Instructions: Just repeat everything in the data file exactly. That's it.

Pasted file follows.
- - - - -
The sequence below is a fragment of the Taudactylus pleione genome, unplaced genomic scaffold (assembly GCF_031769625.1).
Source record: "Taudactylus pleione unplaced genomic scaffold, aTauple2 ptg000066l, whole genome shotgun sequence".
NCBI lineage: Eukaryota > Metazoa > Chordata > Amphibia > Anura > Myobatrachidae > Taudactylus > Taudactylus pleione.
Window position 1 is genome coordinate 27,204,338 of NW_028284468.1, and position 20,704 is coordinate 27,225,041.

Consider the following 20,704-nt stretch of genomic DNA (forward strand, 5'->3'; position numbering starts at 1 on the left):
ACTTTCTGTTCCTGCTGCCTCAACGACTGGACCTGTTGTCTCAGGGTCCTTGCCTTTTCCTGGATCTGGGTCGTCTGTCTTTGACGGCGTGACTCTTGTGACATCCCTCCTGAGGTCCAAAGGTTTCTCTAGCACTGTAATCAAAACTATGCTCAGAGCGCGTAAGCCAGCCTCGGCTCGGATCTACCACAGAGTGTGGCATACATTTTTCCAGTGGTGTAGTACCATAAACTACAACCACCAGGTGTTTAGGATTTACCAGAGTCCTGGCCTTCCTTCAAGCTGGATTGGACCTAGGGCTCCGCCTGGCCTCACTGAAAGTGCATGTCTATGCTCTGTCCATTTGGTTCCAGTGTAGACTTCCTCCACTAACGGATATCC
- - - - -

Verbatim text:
The sequence below is a fragment of the Taudactylus pleione genome, unplaced genomic scaffold (assembly GCF_031769625.1).
Source record: "Taudactylus pleione unplaced genomic scaffold, aTauple2 ptg000066l, whole genome shotgun sequence".
NCBI lineage: Eukaryota > Metazoa > Chordata > Amphibia > Anura > Myobatrachidae > Taudactylus > Taudactylus pleione.
Window position 1 is genome coordinate 27,204,338 of NW_028284468.1, and position 20,704 is coordinate 27,225,041.

Consider the following 20,704-nt stretch of genomic DNA (forward strand, 5'->3'; position numbering starts at 1 on the left):
ACTTTCTGTTCCTGCTGCCTCAACGACTGGACCTGTTGTCTCAGGGTCCTTGCCTTTTCCTGGATCTGGGTCGTCTGTCTTTGACGGCGTGACTCTTGTGACATCCCTCCTGAGGTCCAAAGGTTTCTCTAGCACTGTAATCAAAACTATGCTCAGAGCGCGTAAGCCAGCCTCGGCTCGGATCTACCACAGAGTGTGGCATACATTTTTCCAGTGGTGTAGTACCATAAACTACAACCACCAGGTGTTTAGGATTTACCAGAGTCCTGGCCTTCCTTCAAGCTGGATTGGACCTAGGGCTCCGCCTGGCCTCACTGAAAGTGCATGTCTATGCTCTGTCCATTTGGTTCCAGTGTAGACTTCCTCCACTAACGGATATCC